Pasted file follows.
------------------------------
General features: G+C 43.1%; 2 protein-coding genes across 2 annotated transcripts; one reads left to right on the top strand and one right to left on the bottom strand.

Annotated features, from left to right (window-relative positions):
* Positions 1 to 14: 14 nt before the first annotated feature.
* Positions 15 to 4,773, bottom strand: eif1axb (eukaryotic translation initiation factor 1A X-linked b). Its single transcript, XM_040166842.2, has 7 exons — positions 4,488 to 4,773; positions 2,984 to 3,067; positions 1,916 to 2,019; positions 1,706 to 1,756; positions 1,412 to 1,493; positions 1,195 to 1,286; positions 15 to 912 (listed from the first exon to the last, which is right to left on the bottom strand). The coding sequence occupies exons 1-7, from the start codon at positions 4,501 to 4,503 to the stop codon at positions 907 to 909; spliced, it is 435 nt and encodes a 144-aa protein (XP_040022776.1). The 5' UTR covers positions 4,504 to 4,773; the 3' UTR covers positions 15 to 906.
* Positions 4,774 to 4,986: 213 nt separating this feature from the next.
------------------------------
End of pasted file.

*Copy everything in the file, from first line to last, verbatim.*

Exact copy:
General features: G+C 43.1%; 2 protein-coding genes across 2 annotated transcripts; one reads left to right on the top strand and one right to left on the bottom strand.

Annotated features, from left to right (window-relative positions):
* Positions 1 to 14: 14 nt before the first annotated feature.
* Positions 15 to 4,773, bottom strand: eif1axb (eukaryotic translation initiation factor 1A X-linked b). Its single transcript, XM_040166842.2, has 7 exons — positions 4,488 to 4,773; positions 2,984 to 3,067; positions 1,916 to 2,019; positions 1,706 to 1,756; positions 1,412 to 1,493; positions 1,195 to 1,286; positions 15 to 912 (listed from the first exon to the last, which is right to left on the bottom strand). The coding sequence occupies exons 1-7, from the start codon at positions 4,501 to 4,503 to the stop codon at positions 907 to 909; spliced, it is 435 nt and encodes a 144-aa protein (XP_040022776.1). The 5' UTR covers positions 4,504 to 4,773; the 3' UTR covers positions 15 to 906.
* Positions 4,774 to 4,986: 213 nt separating this feature from the next.